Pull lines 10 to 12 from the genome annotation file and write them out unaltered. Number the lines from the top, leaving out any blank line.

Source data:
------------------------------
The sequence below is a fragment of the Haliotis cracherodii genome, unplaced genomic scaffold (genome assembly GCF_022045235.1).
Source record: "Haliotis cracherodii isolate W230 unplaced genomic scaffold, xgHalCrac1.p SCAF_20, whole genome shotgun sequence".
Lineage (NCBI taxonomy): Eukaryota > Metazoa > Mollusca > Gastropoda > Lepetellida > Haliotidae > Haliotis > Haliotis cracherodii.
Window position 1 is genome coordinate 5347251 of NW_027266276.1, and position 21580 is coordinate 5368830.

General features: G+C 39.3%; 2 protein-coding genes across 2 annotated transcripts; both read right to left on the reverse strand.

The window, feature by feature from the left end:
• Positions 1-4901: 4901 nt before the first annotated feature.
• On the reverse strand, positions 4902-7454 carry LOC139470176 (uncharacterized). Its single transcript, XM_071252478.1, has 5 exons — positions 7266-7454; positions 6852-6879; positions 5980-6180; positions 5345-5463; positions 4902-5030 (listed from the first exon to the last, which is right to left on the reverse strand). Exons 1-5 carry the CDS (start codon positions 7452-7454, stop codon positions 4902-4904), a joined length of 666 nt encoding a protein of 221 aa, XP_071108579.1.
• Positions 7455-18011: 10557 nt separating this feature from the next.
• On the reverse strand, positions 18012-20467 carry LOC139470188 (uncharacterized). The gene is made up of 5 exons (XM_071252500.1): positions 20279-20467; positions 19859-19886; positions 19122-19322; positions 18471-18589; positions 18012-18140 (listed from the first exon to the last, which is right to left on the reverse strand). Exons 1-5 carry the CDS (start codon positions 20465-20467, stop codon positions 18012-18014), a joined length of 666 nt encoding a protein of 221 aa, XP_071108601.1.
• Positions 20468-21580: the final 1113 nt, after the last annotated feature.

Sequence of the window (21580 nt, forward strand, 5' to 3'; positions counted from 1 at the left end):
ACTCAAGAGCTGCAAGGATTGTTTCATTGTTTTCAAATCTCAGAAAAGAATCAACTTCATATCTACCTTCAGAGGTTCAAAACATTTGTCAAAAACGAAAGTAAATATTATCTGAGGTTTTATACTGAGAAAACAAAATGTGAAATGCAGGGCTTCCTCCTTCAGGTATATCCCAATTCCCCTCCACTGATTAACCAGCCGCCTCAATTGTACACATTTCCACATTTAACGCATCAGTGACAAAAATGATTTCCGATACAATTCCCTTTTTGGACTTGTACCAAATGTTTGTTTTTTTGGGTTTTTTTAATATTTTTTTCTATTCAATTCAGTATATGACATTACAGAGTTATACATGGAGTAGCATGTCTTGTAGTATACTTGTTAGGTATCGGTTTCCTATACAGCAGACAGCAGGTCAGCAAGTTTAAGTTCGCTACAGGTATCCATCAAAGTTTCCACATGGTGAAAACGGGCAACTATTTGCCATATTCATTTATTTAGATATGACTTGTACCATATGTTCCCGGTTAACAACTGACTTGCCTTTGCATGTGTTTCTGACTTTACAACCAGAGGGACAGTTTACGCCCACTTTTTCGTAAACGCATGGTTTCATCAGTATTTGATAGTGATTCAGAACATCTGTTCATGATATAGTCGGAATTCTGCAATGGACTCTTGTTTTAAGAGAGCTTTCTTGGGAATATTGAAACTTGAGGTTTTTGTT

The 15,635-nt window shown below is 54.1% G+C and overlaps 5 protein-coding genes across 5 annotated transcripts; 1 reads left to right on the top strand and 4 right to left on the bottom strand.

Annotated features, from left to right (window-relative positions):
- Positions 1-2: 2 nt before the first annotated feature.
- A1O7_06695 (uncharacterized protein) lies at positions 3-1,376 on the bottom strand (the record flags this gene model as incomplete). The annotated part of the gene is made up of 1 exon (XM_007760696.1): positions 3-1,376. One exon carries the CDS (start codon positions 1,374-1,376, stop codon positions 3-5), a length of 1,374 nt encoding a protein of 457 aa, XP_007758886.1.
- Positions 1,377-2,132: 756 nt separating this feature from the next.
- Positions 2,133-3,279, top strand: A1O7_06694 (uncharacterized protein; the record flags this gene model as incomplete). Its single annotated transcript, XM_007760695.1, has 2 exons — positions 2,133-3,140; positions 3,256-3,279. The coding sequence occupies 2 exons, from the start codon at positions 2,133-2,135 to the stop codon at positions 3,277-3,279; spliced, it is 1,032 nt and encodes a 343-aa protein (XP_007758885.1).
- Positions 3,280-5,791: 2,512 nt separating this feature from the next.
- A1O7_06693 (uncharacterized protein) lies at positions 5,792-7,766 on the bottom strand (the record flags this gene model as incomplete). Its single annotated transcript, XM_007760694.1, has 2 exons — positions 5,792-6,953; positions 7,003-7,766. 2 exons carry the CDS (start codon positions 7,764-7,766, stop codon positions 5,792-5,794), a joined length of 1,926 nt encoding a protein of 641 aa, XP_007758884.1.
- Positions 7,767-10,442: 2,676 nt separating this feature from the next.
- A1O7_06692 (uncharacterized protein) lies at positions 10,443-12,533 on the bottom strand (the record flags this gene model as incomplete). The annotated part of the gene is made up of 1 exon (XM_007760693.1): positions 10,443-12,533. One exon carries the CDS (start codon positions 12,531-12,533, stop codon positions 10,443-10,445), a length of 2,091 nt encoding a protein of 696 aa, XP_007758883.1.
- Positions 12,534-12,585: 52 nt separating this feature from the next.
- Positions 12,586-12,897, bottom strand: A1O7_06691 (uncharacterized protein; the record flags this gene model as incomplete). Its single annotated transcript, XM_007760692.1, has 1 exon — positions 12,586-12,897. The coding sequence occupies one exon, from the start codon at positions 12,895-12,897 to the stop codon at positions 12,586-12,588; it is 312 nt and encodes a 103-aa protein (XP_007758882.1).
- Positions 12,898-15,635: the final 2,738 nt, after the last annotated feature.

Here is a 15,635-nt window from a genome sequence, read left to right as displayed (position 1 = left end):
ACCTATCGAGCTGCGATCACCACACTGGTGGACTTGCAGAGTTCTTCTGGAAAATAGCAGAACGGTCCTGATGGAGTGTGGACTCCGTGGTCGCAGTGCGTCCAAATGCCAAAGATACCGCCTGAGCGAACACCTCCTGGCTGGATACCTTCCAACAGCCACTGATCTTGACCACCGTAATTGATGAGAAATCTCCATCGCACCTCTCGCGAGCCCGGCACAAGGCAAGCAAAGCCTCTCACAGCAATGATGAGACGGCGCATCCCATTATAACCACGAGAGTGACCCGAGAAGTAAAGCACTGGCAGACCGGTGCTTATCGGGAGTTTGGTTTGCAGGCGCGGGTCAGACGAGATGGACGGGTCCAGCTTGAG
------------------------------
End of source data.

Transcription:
• On the reverse strand, positions 18012-20467 carry LOC139470188 (uncharacterized). The gene is made up of 5 exons (XM_071252500.1): positions 20279-20467; positions 19859-19886; positions 19122-19322; positions 18471-18589; positions 18012-18140 (listed from the first exon to the last, which is right to left on the reverse strand). Exons 1-5 carry the CDS (start codon positions 20465-20467, stop codon positions 18012-18014), a joined length of 666 nt encoding a protein of 221 aa, XP_071108601.1.
• Positions 20468-21580: the final 1113 nt, after the last annotated feature.

Sequence of the window (21580 nt, forward strand, 5' to 3'; positions counted from 1 at the left end):